Friday, March 10, 2006 | Staff at the San Diego American Indian Health Center – where doctors have heard their patients retell generations-old stories of adversity – are taking the news of President Bush’s plan to cut the clinic’s federal funding as just another hardship after a history of them.

“[American Indians’] understanding of life is that it is a betrayal,” said Dr. Richard Tew, who has practiced medicine at the Banker’s Hill clinic since 1994. “The latest government maneuver is just one more piece in this persistent tradition.”

The Bush Administration has proposed to eliminate $33 million for urban American Indian health clinics, a decision that leaves the future of San Diego’s clinic in jeopardy. Its closure would force 1,500 patients to find new doctors.

It’s familiar ground for the clinic, which survived similar budget cut proposals six times during the Reagan era. This time, the Bush Administration says it wants to redirect the money to treat the increasing American Indian population living in rural areas and on reservations. The administration contends that other community health departments could simply absorb urban patients.

But doctors and nurses at the clinic say American Indians need more culturally sensitive care. Without that, they say, many patients would eschew treatment and simply cope with chronic problems until they required emergency room visits.

“When Indians come from the [reservation] to this environment, there’s a lot of adjustment,” said Ronnie Whitehorse, a registered nurse at the clinic. She is Navajo and was born on a reservation in Arizona. The federal government relocated her parents to Los Angeles in the 1960s.

“It’s a culture shock,” she said. “My parents went through that. I understand what it’s like.”

Whitehorse and others at the clinic sometimes struggled to explain the subtleties of the cultural understanding they have with patients. Some points are obvious: The clinic’s behavior health center has a traditional healer that leads a talking-circle group, supporting those maintaining their sobriety and those coping with HIV-AIDS.

But it is sometimes more complex. Tew remembers one patient’s story vividly. The 23-year-old Navajo man complained of a minor illness. But Tew saw deeper problems. The man had come to San Diego to escape suffering at home. He’d landed in a downtown hotel, with little money and lots of despair. It was his first time off the reservation.

“He talked to me about the sounds assaulting him and the lights and the busyness and the odors,” Tew said. “His only way to escape was to climb to the roof of the hotel and be on top. And he’d get above it somehow.”

Tew treated the illness, but also referred the man to someone with a sweat lodge – part of American Indian tradition. The man needed an anchor back into his world, Tew said.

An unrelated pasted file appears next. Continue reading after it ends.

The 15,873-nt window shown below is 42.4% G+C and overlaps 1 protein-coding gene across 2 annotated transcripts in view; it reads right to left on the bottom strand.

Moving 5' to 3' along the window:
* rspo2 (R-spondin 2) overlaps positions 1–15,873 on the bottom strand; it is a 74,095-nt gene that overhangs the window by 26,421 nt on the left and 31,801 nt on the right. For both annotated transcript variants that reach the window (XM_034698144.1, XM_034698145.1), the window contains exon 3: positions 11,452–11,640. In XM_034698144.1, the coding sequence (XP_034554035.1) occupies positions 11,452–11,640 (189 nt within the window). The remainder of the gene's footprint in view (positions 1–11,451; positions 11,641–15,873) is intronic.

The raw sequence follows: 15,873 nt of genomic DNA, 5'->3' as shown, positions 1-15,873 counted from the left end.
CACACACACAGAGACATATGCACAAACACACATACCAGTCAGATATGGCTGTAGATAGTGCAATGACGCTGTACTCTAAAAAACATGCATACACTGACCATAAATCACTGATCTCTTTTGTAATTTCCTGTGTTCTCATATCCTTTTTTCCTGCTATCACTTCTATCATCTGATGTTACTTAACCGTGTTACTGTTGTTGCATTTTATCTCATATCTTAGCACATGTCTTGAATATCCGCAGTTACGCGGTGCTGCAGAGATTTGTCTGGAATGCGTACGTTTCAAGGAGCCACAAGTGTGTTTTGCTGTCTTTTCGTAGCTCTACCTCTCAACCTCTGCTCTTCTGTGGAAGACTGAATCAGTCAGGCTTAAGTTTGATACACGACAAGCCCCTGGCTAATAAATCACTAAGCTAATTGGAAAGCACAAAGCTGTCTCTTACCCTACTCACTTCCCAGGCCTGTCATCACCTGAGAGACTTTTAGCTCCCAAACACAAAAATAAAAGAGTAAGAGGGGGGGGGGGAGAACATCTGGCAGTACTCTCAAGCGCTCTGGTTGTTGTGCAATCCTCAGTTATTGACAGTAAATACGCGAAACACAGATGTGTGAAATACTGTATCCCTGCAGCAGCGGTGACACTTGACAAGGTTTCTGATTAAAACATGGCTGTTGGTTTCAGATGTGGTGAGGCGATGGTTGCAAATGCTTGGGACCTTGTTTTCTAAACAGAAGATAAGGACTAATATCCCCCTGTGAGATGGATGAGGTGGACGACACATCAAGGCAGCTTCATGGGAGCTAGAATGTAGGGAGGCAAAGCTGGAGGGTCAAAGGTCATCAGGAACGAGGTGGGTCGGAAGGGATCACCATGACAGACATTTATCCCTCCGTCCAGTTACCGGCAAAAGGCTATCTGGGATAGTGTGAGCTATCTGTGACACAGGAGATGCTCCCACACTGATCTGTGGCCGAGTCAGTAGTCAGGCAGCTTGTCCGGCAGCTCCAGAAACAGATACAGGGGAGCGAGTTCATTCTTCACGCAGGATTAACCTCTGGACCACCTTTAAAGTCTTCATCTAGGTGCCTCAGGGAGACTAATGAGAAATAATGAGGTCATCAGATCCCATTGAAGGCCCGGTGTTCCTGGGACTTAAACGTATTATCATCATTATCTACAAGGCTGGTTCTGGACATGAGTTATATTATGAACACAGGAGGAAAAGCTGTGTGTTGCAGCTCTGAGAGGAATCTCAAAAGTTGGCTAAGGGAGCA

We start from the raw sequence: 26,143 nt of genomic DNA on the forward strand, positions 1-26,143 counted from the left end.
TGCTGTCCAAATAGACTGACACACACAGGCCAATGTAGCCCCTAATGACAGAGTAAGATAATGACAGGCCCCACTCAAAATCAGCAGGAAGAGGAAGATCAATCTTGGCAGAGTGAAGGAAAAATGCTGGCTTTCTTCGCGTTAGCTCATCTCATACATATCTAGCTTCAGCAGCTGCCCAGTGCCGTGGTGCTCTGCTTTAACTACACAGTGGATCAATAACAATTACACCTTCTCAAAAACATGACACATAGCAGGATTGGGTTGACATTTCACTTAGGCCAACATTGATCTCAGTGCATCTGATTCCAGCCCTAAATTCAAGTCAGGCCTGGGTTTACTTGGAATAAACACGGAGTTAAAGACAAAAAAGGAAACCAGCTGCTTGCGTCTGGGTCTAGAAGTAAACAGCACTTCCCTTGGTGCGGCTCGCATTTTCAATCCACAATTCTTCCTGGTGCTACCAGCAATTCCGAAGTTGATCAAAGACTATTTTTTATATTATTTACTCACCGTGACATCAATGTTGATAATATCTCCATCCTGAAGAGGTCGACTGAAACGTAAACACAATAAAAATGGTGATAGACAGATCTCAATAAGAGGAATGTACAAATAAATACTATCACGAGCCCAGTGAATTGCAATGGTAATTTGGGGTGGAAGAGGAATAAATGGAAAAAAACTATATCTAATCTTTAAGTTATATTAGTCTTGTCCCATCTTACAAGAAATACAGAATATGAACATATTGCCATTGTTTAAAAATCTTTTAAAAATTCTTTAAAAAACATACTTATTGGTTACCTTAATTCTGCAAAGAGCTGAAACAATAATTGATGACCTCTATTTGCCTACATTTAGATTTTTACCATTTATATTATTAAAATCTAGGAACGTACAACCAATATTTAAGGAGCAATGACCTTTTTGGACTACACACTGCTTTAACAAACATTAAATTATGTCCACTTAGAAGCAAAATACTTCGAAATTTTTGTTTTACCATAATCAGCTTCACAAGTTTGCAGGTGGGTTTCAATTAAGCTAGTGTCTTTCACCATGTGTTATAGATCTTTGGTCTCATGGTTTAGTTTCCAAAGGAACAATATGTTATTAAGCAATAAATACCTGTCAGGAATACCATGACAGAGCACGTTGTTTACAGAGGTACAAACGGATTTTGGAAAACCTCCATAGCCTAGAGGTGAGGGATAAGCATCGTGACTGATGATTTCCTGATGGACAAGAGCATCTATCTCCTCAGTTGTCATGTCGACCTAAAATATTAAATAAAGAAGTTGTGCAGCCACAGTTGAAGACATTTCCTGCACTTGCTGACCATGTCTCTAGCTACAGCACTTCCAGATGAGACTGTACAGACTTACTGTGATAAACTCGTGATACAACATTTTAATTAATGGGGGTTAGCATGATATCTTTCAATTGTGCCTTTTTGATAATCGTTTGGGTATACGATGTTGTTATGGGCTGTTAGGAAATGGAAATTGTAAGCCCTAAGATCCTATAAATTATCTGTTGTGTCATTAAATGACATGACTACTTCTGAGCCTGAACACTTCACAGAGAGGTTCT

The clinic acknowledges that both body and spirit sometimes need healing, said Crystal Tetrick, its executive director.

It relies on the federal government to accomplish that. Tetrick said 47 percent of the clinic’s $1.8 million budget comes from federal funding and pays salaries of its eight-doctor staff, which includes a dentist and behavioral health specialists. The remainder of the budget comes from grant sources and insurance reimbursements.

The clinic, which opened in 1979, operates on an already-tight budget. It posted financial losses the last two years – losing $24,000 in 2004 and $158,000 in 2003, according to IRS records. Tetrick blamed the financial trouble on the clinic’s continuing administrative turnover and some lost grants. She was hired in April 2005, and said the clinic’s books are back in the black.

It’s not certain whether a funding cut would require a shutdown of all urban clinics.

“It is difficult for us to tell exactly where they go,” said Grim, who oversees all federally provided American Indian health services. More than 20 of the nation’s 34 clinics could close, he said.

Geoffrey Roth, executive director of the National Council of Urban Indian Health, said urban clinics receive a tiny fraction – 1 percent – of all federally funds, even though 60 percent of the American Indian population lives in urban centers. Nationwide, Roth estimated clinics treat more than 87,000 patients.

“It was a policy of the federal government in the 50s and 60s to relocate American Indians to urban centers. These cities were all relocation sites,” Roth said. “And now it’s a direct contradiction. It’s a blatant slap in the face.”

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